Behind The Wheel: Buick adds turbo to Encore

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The hot-selling Buick Encore has a new, peppier model for 2016 that makes the affordably priced, easy to maneuver and surprisingly refined SUV even more appealing.

The new 153-horsepower 2016 Encore Sport Touring joins all Encore models in providing the first two scheduled maintenance visits to the dealership for free during the first two years/24,000 miles. Plus, warranty coverage on the powertrain, which can typically entail the most expensive repair costs on a vehicle, lasts for six years or 70,000 miles.

The Encore also earned five out of five stars in frontal and side crash testing by the federal government, and Consumer Reports lists Encore reliability as 66 percent above average.

No wonder that the Encore, which is a small, tall SUV that debuted in 2013, outsold every other Buick — car or SUV — the last two years and is doing so again in 2016.

The starting manufacturer's suggested retail price for the 2016 Encore is $24,990 with front-wheel drive and the base 138-horsepower turbocharged four-cylinder engine. This is the second-lowest base price for a Buick, after the Verano compact sedan.

The starting retail price for a 2016 Encore with all-wheel drive is $26,490.

The base Encores are decently equipped, with a standard rearview camera, six-speed automatic transmission, Bluetooth hands-free phone connectivity and music streaming, keyless entry and attractive cloth seats with leatherette accents. The Encore doesn't feel or look cheap, even as a base model.

Size matters

Another appealing attribute is the Encore's size. At 14 feet long, this subcompact SUV is just 8 inches longer than a Honda Fit hatchback and is a full foot shorter than the Honda CR-V SUV, which is classified as a compact.

Still, the five-seat Encore offers good headroom and legroom in its front and second rows, and there are all the flexible storage and seating options of a typical SUV, only in a smaller package.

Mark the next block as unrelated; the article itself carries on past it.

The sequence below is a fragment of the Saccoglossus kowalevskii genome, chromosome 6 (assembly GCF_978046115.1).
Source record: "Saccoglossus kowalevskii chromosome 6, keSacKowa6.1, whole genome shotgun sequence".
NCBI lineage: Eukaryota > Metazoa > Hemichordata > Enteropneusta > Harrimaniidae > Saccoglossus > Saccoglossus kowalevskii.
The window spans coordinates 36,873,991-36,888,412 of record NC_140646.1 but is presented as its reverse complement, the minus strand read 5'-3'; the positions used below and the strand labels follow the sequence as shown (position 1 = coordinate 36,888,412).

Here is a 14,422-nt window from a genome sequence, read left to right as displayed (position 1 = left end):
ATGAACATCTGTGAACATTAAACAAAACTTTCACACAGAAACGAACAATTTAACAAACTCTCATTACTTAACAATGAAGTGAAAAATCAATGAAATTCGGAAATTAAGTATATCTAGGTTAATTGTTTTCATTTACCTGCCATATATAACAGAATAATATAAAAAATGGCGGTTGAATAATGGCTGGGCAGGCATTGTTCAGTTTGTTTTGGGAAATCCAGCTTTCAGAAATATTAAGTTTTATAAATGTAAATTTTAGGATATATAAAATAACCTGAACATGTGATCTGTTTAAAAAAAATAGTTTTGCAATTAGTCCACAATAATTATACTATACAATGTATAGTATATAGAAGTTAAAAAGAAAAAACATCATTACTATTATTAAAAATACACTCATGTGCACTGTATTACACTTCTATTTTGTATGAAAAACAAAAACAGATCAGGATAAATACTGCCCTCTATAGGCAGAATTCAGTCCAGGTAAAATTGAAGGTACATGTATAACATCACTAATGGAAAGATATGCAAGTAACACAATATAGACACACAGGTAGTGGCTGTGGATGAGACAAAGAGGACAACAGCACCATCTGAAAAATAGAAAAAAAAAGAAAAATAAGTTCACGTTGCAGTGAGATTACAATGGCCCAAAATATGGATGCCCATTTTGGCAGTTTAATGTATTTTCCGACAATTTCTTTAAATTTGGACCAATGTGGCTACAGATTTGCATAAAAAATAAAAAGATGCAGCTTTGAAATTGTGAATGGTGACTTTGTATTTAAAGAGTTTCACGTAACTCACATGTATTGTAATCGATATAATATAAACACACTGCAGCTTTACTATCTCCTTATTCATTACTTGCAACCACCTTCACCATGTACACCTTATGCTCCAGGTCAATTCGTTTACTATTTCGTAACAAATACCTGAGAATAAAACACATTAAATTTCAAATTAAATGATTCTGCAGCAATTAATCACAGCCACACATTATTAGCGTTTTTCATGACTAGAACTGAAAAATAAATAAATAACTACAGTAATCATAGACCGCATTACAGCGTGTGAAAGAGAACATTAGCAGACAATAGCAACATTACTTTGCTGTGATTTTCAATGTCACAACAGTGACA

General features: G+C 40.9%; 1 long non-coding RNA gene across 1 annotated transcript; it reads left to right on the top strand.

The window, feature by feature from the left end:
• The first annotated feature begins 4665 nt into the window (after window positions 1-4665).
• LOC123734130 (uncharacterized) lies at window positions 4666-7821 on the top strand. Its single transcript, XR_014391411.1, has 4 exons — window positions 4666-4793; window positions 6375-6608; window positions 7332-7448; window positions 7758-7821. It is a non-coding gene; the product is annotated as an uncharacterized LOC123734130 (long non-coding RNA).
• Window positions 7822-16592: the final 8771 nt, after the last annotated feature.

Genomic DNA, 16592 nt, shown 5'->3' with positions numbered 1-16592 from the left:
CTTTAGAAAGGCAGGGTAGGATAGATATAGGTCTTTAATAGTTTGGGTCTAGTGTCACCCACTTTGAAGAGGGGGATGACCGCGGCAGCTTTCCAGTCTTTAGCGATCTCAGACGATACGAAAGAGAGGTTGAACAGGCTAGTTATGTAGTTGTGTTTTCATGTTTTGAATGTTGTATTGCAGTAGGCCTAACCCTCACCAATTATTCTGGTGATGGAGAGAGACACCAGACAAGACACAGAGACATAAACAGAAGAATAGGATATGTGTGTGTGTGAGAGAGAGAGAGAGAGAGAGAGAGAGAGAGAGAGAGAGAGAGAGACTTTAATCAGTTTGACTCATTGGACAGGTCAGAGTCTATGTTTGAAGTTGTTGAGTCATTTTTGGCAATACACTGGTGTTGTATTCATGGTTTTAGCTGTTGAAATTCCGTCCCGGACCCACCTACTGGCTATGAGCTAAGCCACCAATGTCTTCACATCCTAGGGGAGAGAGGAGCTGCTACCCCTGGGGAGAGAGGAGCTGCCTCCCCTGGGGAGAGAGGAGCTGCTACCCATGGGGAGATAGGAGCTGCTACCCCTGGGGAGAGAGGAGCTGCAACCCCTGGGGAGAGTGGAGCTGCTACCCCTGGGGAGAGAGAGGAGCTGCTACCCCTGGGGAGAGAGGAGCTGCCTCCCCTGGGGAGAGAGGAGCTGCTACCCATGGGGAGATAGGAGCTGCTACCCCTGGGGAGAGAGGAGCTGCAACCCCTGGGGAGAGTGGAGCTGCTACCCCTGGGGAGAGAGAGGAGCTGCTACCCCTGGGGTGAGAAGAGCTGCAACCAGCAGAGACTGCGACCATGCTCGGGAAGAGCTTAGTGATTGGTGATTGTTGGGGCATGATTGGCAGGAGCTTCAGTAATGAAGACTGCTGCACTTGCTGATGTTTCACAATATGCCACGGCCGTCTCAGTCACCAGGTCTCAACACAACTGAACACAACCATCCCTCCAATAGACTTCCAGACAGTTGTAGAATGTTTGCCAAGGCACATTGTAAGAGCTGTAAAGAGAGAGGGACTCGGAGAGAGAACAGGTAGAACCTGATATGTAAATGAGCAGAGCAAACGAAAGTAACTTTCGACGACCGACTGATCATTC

For example, there are 18.8 cubic feet of storage space behind the second-row seats — more than in most compact car trunks. This room expands to a 48.4 cubic feet with rear seats folded down.

The 5.5-foot-tall Encore can feel a bit narrow for big, burly folks. It is 69.9 inches wide, which is 1.5 inches or so narrower than the width of larger SUVs. So, shoulder room in the Encore's front and second rows is some 4 inches less than what's in a CR-V.

The new Encore Sport Touring model for 2016 replaces the somewhat anemic 1.4-liter turbocharged four-cylinder with a new 1.4-liter turbo four-cylinder that maximizes power by using direct injection of the fuel.

This new engine can generate 177 foot-pounds of torque at 2,000 rpm, compared to 148 foot-pounds from the base engine, and it's more responsive.

But it can sound buzzy when pressed hard to accelerate, and it comes standard with a stop-start system that automatically turns off the engine when the car is at idle, such as at stoplights, and restarts it when the brake pedal is released.

Still, fuel economy is lackluster for such a small vehicle. The test-driven Encore Sport Touring with all-wheel drive averaged 24.3 mpg in mostly city driving with one or two occupants. The federal government rating is 23 mpg in the city and 30 mpg on highways.

With a 14-gallon fuel tank, the Encore tester could go just 340 miles on a single tank before requiring a fill-up. It needs only regular gasoline.

The Encore handled confidently, was easy to park and rode well.

The test-driven model allowed some noise from nearby vehicles to intrude into the passenger compartment. An occasional rattle came from around the moonroof.

The front-seat legroom of 40.8 inches and 35.7 inches in back is commendable. It was nice to have rear windows that recede all the way into the doors.

But the seat cushions, particularly in back and the front passenger seat, seemed short and didn't provide long-distance comfort.

The front seats had manual, not power-adjusting recline.


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